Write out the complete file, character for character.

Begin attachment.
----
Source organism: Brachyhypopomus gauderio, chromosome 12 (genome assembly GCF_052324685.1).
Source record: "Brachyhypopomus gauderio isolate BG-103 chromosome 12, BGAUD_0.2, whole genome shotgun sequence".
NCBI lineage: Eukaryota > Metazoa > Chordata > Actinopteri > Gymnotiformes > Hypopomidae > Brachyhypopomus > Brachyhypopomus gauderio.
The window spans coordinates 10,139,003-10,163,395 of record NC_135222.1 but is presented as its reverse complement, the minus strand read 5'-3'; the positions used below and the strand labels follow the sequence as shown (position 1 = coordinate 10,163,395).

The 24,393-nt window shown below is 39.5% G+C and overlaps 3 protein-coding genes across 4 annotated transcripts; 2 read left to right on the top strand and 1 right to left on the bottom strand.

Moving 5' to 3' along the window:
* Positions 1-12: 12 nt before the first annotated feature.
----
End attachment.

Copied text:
Source organism: Brachyhypopomus gauderio, chromosome 12 (genome assembly GCF_052324685.1).
Source record: "Brachyhypopomus gauderio isolate BG-103 chromosome 12, BGAUD_0.2, whole genome shotgun sequence".
NCBI lineage: Eukaryota > Metazoa > Chordata > Actinopteri > Gymnotiformes > Hypopomidae > Brachyhypopomus > Brachyhypopomus gauderio.
The window spans coordinates 10,139,003-10,163,395 of record NC_135222.1 but is presented as its reverse complement, the minus strand read 5'-3'; the positions used below and the strand labels follow the sequence as shown (position 1 = coordinate 10,163,395).

The 24,393-nt window shown below is 39.5% G+C and overlaps 3 protein-coding genes across 4 annotated transcripts; 2 read left to right on the top strand and 1 right to left on the bottom strand.

Moving 5' to 3' along the window:
* Positions 1-12: 12 nt before the first annotated feature.